Management debate holding back ETFs

Rachael Micallef
— 1 minute read

Advisers need to focus on portfolio construction

Advisers need to look beyond the "passive versus active" management debate surrounding exchange traded funds (ETFs) and look at their benefits in portfolio allocation, according to AltaVista Research.

The company's head of sales and corporate development, Michael Turner, told InvestorDaily that the debate on using ETFs needs to move away from the decision about whether to use active or passive management.


"For us, it's not a debate about active versus passive and I think that's what a lot of advisers perhaps struggle with when adopting, or when they are thinking about using ETFs," Mr Turner said.

"In the main, ETFs in a portfolio are really about delivering a transparent and cost-effective core exposure.

"ETF usage in portfolios is not about deciding to use active versus passive management; it's about thinking about portfolio construction and looking at the full range of available product options for clients."

AltaVista recently launched an Australian Tactical Allocation ETF-only model portfolio which uses a fundamental allocation approach in construction.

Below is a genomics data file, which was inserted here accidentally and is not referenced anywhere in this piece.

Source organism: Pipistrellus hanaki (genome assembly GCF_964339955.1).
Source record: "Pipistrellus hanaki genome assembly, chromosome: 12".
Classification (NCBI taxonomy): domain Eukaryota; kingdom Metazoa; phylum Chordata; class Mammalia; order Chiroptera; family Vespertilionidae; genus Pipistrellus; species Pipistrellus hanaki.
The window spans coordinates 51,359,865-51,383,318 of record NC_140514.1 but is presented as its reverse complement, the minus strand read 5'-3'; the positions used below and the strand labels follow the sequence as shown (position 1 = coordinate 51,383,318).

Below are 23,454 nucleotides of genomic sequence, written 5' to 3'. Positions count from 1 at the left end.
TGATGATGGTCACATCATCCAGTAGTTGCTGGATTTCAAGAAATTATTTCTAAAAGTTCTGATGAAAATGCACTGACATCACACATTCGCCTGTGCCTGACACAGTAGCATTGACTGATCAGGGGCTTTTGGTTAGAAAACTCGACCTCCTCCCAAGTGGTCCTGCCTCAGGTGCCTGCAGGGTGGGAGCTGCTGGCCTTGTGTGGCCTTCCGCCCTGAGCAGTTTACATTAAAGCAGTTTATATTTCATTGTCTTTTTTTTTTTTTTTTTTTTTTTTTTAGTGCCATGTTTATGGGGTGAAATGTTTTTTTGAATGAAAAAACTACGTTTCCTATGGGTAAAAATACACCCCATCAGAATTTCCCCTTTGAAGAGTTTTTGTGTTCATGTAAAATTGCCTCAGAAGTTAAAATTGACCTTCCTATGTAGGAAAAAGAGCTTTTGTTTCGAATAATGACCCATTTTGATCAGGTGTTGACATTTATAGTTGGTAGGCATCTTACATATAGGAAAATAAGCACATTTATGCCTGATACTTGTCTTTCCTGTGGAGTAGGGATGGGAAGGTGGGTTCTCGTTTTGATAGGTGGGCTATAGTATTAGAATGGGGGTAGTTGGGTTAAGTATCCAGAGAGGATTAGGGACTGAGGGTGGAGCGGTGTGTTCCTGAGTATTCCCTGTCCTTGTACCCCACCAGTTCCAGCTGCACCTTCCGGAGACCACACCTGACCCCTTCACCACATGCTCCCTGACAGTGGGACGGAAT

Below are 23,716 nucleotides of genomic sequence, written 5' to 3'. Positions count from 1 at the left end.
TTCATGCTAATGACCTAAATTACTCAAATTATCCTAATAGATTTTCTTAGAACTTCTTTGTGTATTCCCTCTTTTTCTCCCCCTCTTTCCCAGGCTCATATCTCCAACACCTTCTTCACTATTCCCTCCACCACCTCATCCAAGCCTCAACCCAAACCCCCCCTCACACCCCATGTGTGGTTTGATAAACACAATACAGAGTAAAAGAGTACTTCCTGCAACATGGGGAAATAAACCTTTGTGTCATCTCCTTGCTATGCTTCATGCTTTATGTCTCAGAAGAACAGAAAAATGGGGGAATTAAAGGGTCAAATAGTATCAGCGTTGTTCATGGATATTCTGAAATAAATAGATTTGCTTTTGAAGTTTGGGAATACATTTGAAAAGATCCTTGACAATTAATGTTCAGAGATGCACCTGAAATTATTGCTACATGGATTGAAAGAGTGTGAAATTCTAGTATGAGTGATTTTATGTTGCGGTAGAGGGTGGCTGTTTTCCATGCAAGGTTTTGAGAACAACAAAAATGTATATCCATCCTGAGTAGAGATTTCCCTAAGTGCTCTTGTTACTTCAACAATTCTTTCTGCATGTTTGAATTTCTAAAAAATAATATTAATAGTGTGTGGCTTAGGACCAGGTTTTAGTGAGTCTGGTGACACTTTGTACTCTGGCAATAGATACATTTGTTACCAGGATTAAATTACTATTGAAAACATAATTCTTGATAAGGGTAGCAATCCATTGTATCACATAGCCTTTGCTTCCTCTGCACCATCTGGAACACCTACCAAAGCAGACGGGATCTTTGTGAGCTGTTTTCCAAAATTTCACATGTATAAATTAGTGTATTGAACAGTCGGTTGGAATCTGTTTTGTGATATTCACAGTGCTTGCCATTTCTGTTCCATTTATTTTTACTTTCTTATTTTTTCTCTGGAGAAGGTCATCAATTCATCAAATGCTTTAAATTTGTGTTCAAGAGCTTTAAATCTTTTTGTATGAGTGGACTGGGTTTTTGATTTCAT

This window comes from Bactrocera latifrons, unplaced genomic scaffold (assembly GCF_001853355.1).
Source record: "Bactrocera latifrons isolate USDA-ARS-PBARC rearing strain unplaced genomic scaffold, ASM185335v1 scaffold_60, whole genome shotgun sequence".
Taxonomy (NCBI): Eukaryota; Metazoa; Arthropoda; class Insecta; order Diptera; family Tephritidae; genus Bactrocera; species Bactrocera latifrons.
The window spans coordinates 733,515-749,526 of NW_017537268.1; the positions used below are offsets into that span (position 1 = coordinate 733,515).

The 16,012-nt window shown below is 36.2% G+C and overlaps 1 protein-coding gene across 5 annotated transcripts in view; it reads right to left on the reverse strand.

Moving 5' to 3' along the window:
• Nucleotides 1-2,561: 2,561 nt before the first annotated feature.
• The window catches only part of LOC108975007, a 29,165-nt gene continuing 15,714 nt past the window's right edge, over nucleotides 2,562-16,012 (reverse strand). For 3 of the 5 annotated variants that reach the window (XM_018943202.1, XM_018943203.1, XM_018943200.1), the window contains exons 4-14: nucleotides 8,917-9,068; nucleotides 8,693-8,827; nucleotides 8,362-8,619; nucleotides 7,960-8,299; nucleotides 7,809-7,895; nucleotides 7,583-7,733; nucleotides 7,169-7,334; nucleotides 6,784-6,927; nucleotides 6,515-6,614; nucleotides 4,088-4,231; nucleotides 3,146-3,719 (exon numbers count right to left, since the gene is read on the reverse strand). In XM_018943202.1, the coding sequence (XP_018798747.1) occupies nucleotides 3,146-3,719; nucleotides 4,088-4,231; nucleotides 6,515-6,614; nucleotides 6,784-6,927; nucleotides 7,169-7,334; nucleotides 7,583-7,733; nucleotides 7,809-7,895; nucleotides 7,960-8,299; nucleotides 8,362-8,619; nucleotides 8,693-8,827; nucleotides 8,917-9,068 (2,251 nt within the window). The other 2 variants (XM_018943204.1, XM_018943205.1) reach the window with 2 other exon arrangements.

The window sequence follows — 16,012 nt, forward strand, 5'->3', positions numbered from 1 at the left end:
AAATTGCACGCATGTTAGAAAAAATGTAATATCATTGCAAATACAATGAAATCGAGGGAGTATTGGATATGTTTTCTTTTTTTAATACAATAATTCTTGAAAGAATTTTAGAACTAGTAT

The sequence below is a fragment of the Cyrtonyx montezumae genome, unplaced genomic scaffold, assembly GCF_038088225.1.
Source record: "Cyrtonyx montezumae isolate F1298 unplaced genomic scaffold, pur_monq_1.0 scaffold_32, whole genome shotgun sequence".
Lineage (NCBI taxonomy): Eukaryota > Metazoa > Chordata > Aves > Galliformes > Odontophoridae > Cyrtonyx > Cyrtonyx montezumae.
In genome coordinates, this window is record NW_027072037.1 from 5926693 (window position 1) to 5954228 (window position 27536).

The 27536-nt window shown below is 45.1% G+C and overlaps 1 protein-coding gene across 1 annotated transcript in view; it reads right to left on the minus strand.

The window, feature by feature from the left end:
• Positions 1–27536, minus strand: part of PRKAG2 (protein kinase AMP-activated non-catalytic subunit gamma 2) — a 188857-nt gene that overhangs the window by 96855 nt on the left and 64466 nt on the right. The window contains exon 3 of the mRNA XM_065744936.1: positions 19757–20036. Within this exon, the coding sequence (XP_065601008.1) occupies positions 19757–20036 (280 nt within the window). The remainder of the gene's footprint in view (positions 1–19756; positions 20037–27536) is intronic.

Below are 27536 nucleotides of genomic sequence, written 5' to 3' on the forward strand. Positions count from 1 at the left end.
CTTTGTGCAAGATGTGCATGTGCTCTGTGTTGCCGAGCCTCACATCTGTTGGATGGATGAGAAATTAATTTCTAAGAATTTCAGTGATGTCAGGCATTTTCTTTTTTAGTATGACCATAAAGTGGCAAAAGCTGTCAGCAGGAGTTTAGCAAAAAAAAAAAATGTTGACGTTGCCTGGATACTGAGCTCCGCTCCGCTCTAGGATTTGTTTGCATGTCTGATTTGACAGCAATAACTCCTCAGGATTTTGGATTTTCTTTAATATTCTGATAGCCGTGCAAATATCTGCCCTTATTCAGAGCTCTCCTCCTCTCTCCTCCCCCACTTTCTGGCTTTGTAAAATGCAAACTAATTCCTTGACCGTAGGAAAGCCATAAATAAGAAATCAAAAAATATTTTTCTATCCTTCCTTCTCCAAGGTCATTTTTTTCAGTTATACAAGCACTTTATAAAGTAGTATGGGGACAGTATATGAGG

Mr Turner said this approach to proprietary research process will, in effect, offer active portfolio management using a passive ETF strategy.

"Our research approach is based on fundamental analysis of an ETF's constituents," Mr Turner said.

"We view ETFs as selections of stocks that track a nominated index, not as listed passive managed funds.  And they should be researched as such.

"We don't research synthetics, commodities or currencies as it's difficult to quantify investment merit and cannot look forward in your assessment for those types of assets."

Mr Turner said the new product offering will allow advisers to provide their clients with a better performance.

"Because of our proprietary research process and the benefits of ETFs as products in their own right, we contend that advisers are able to deliver a much better outcome for clients," Mr Turner said.


Management debate holding back ETFs
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